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How can I spot useless micro-optimization techniques?

What should be avoided?

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Micro-optimizations are useless when they are an eye-drain. It very occasionally makes sense to honor them in loops however, if and only if huge piles of data are processed there. –  mario Nov 21 '10 at 5:19

3 Answers 3

up vote 9 down vote accepted

Any optimization done without being measured and profiled first is useless.

PHP code profilers:

  • xDebug
  • PHP_Debug
  • time (Sometimes it is easy to spot bottlenecks in the code using a simple echo time())

Always measure before optimizing!

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Write code that works and is readable. If you find it sluggish, you can always do some profiling.

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I'm making myself unpopular and say isset.

To check for undefined variables isset() is often used throughout application logic. Many people however only use it with the intent to suppress notices. It's use seldomly contributes to further procession logic. And more specifically it is used over @, the error suppression operator. And that's because there is the @slowness myth.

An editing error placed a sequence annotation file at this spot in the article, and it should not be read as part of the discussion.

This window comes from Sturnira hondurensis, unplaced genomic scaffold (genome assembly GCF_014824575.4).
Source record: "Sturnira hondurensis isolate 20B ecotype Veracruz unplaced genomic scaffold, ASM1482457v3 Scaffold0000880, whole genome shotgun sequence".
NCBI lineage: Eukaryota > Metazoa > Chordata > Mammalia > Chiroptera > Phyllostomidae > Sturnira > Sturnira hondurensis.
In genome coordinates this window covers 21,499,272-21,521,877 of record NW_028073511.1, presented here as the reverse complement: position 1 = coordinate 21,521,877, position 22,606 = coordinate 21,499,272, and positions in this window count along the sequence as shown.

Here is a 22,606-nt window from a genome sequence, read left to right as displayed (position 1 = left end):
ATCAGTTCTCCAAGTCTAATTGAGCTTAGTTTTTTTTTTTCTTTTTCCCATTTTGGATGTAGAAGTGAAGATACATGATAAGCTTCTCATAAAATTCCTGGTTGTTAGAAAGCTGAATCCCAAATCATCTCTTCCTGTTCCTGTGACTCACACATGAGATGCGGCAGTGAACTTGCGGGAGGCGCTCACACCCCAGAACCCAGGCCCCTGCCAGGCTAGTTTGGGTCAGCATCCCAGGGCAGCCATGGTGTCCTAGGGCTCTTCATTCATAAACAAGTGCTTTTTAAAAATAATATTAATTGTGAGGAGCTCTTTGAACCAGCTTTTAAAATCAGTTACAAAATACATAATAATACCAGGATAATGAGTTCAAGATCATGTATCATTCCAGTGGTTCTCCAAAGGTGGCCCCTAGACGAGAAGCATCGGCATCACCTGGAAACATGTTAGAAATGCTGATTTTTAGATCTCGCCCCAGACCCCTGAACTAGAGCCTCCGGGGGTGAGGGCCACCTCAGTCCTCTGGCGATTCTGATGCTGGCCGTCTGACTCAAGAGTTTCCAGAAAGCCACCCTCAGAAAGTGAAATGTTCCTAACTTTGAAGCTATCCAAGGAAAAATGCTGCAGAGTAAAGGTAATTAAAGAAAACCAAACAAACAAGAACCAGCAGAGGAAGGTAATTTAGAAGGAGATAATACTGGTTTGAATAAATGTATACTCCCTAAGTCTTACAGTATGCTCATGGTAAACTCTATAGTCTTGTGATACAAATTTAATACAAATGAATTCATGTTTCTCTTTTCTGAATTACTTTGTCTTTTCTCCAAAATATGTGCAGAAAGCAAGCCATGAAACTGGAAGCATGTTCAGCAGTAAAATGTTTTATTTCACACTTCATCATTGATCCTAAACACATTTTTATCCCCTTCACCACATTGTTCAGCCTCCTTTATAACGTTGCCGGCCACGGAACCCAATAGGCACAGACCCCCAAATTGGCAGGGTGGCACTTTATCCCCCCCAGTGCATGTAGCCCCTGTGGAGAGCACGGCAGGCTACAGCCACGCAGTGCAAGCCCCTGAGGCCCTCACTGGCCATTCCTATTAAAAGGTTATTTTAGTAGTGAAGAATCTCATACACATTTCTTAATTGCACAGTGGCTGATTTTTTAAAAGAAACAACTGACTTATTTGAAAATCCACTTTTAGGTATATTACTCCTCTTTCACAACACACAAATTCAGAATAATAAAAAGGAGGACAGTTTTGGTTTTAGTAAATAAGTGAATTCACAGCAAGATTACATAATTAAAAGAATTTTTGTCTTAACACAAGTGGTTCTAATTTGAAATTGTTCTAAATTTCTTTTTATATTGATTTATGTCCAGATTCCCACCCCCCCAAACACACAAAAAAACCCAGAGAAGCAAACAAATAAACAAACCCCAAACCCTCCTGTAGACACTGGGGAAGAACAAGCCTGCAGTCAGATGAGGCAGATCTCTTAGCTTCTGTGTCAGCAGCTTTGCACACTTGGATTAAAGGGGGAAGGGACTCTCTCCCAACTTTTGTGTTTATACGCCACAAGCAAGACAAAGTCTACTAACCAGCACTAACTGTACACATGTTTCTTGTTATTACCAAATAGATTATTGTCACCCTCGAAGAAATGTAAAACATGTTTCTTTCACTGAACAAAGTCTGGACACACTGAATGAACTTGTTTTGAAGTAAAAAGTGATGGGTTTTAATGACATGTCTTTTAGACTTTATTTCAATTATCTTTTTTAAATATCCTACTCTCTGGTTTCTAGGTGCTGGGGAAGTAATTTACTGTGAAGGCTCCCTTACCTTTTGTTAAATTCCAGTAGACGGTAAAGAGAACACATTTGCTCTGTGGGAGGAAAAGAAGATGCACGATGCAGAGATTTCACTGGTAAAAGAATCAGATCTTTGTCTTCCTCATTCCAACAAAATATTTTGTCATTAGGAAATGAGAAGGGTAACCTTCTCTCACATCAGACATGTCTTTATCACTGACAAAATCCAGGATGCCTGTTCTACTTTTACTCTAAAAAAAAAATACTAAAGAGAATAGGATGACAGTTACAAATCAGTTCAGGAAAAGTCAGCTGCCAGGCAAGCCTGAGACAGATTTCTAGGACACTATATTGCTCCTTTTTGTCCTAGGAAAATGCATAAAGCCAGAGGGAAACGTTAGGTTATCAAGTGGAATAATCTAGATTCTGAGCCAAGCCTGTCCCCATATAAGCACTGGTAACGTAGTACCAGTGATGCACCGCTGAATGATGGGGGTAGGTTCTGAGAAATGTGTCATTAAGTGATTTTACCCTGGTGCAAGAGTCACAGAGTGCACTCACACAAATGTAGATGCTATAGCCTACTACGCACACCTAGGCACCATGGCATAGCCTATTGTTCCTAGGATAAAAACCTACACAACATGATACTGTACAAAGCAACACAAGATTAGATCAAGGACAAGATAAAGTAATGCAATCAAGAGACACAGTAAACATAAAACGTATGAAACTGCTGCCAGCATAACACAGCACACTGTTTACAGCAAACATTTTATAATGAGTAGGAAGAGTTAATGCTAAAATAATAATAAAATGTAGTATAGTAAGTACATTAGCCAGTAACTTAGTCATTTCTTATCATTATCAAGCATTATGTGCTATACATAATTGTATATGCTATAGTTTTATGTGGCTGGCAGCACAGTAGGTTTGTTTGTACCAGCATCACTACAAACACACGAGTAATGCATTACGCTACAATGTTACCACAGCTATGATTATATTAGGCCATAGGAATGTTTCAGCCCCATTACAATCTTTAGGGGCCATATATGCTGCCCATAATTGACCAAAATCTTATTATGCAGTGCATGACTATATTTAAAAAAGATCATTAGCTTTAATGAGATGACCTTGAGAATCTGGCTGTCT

The thing is, it's not a myth. Using @ for accessing undefined variables drains processing speed. In my very unscientific test, it did so by 535%. I'm making it bold to underline the uselessness of that number. Because in real world applications you won't have 10 million occourences to measure it. (Like the 13-14% tokenizer speedup of 'single' quotes has no impact on the overall script runtime.) Otherwise this performance disadvantage wouldn't really show. And that's why I conclude that eschewing @ for overflowing usage of isset is also a micro-optimization.

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Well, @ also can hide other logic errors besides unset variables. If you code your application properly, you should rarely have a case when a variable is unset when it should be. –  Byron Whitlock Nov 21 '10 at 6:15
@ is bad for plenty of reasons other than simply being slow, it makes debugging a nightmare. –  GordonM Nov 23 '11 at 9:01
@GordonM: Actually neither. It's not @ itself which causes a noticeable speed drop, it's the notice generation. And btw, having more notices does not make debugging a nightmare. Having them suppressed does. (@-suppressed debug messages can be brought back, isset-suppressed onces never) –  mario Nov 23 '11 at 9:14
(noticeable = as in actually using a profiler, not making assumptions about it) –  mario Nov 23 '11 at 9:15
function myFunction()(<some code with @ in it>}; $var = myFunction(); => good luck debugging it when the code is deep inside thousand of lines. isset is better as you KNOW ahead of time that the variable should be set to keep going (I am not talking about !isset($var) && $var = 'someval'; but about more complex code) –  Fabrizio Sep 12 '13 at 20:42

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